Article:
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San Francisco by Richard Connema

John Muir is alive and well in
Mountain Days: the John Muir Musical

Also see Richard's review of The Tale of the Allergist's Wife

Northern California had not had an “historical outdoor epic production” until 2000 when Richard Elliott of the Willows Theatre Company presented The Mountain Play: The John Muir Musical at the Concord Music Pavilion for four performances. A crowd of over 10,000 attended to see the musical life of the noted geologist, botanist, explorer, adventurer, writer, preservationist and political activist John Muir. The production was apropos to the area since Mr. Muir settled in the Contra Costa area and most of his efforts to protect Yosemite and save the glorious Hetch Hetchy Valley from destruction came from his living at his ranch in Martinez. The musical was so successful that the city of Martinez built a special 1,100 seat outside amphitheater on their waterfront to house this spectacle for four weeks every August. Willows Theatre has had the honor of presenting the epic each year since 2000.

I have seen several outdoor historical epic dramas over the years and generally I have found them amateurish and self righteous with local people making an unsuccessful attempt to act. However, The Mountain Play: The John Muir Musical does not fit that category. Mr. Elliott wisely has stayed away from the pompousness of the subject and has presented his audience with an original Broadway style musical. Craig Bohmler, who has written four musicals, including Enter the Guardsman and Gunmetal Blues, has provided an excellent score full of life and humor. The romantic ballads and soul searing songs are very well composed. The lyrics are by Tony nominated Mary Bracken Phillips (Metro), and they fit perfectly with Bohmler's music. Mr. Elliott directs this production, which contains a cast of 80 performers, 28 symphony musicians and a 50 person chorus. There are even three horses that perform admirably in the first act. Everything worked like clockwork on the Sunday evening we saw the show.

Mountain Days tells the passionate, turbulent and memorable life of John Muir with an emphasis on music. The drama tells of Muir’s youth in Scotland and Wisconsin, his 1000 mile walk down the Eastern seaboard, his arrival in San Francisco in 1868, his travels to Yosemite, and his persistent efforts to save the landscape from greedy politicians who would strip this wilderness of their natural beauty.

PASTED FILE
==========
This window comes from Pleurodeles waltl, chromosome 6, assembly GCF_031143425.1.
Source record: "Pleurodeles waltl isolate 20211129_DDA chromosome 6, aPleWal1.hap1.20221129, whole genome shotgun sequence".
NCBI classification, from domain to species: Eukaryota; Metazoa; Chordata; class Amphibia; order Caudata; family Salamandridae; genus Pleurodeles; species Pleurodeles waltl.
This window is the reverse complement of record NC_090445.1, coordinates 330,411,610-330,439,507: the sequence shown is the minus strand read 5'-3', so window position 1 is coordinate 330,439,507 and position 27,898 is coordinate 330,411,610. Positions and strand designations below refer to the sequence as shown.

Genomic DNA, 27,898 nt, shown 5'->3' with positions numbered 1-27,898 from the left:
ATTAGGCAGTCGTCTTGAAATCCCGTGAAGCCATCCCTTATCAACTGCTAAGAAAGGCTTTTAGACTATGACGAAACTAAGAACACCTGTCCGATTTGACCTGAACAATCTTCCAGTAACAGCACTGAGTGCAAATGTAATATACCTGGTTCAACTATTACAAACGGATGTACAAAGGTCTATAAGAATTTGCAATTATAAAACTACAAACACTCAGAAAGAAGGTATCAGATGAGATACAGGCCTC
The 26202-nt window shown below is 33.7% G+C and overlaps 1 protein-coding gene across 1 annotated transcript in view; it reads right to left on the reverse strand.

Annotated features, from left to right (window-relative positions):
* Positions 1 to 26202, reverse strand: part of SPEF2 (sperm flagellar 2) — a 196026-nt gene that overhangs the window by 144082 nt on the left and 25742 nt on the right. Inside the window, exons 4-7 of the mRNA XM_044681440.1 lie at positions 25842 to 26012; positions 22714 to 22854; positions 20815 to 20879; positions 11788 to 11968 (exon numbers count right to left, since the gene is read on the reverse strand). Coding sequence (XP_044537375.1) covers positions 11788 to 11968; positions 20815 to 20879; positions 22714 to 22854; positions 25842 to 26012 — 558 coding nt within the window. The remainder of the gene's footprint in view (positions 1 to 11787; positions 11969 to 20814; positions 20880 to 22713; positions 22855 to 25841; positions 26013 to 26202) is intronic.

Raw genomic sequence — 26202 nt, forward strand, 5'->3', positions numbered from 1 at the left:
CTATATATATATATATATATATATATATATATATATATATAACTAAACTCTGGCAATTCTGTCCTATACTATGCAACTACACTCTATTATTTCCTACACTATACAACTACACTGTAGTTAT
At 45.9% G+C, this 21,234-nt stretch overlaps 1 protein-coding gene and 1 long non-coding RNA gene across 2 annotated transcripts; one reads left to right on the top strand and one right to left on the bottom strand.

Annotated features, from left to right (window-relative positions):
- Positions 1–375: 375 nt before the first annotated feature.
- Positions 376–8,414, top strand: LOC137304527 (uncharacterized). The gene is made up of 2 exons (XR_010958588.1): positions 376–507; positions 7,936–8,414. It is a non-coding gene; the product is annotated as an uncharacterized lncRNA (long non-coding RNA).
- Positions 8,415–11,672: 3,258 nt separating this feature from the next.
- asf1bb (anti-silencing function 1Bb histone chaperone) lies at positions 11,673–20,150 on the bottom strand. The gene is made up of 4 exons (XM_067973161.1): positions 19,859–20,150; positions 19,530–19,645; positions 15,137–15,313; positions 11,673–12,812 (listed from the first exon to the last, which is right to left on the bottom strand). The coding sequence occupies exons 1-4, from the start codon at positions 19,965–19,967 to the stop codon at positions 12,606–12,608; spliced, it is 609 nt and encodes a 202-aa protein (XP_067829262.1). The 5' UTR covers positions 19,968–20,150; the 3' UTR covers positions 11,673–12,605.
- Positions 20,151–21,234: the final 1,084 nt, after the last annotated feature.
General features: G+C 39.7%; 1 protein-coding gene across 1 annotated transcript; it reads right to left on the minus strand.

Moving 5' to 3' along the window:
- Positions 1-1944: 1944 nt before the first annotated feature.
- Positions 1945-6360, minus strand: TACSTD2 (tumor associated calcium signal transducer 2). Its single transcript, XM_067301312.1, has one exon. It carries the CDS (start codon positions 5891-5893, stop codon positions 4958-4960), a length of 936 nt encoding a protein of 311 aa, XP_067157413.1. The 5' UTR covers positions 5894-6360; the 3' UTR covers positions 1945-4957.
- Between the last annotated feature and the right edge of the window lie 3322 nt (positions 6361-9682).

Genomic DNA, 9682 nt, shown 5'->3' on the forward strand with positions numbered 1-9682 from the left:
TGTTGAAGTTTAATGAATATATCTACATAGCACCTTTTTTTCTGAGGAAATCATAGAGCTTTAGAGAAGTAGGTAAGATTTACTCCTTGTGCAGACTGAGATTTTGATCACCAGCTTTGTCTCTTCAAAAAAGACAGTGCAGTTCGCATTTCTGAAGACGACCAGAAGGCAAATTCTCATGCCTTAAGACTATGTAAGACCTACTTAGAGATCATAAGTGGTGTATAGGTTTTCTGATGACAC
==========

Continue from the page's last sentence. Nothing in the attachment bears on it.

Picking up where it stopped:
Mountain Play features two actors playing John Muir. The young Muir is played by the ardent and convincing Jon Marshall, who has an excellent voice and is especially good in the powerful song, “Climb the Mountain.” The older Muir is Lee Strawn, who has a commanding voice and looks like Moses in The Ten Commandments. However, his acting seems to stay in one dimension. Marsha Mercant as Muir's wife is engaging as the strong-willed woman. Her rendition of “Love Is Knowing Where to Go” is beautifully sung. Julian Lopez-Morillas is firm as the autocratic father of John Muir. He also has a very dominating voice.

“San Francisco” and “The Political Waltz” are the big production numbers. I doubt if the song “San Francisco” will ever replace the Jeannette MacDonald song in the film San Francisco, but it has a lovely melody, and the chorus is harmonious in this rendition. “The Political Waltz” is quite charming and somehow reminds me of the waltz melody in 1776, though many of Mr. Bohmler's melodies have a definite Sondheim influence.

The production could stand some editing, especially in the second act where some of the scenes bog down. The political implications of Hetch Hetchy could be clarified. There are some excellent voices from the supporting characters, especially Ron Pickett as Chilwell who is the comedy relief. Richard Adamson is showy as the pushy Teddy Roosevelt. He is particularly outstanding in the song “Bully.”

The set of John Muir consists of a dull brown multi-leveled rock type formation that revolves restlessly. The blocking of the actors could be better, but it is difficult to have 85 people milling and dancing around on an outside stage. The three horses do not make it any easier. The historical pageant is impressive on the whole.

The Mountain Play: the John Muir Musical runs through August 25 at the John Muir Amphitheatre, Waterfront Park, Martinez, and CA. For tickets call 925-798-1300.


Cheers - and be sure to check the lineup of great shows this season in the San Francisco area


- Richard Connema



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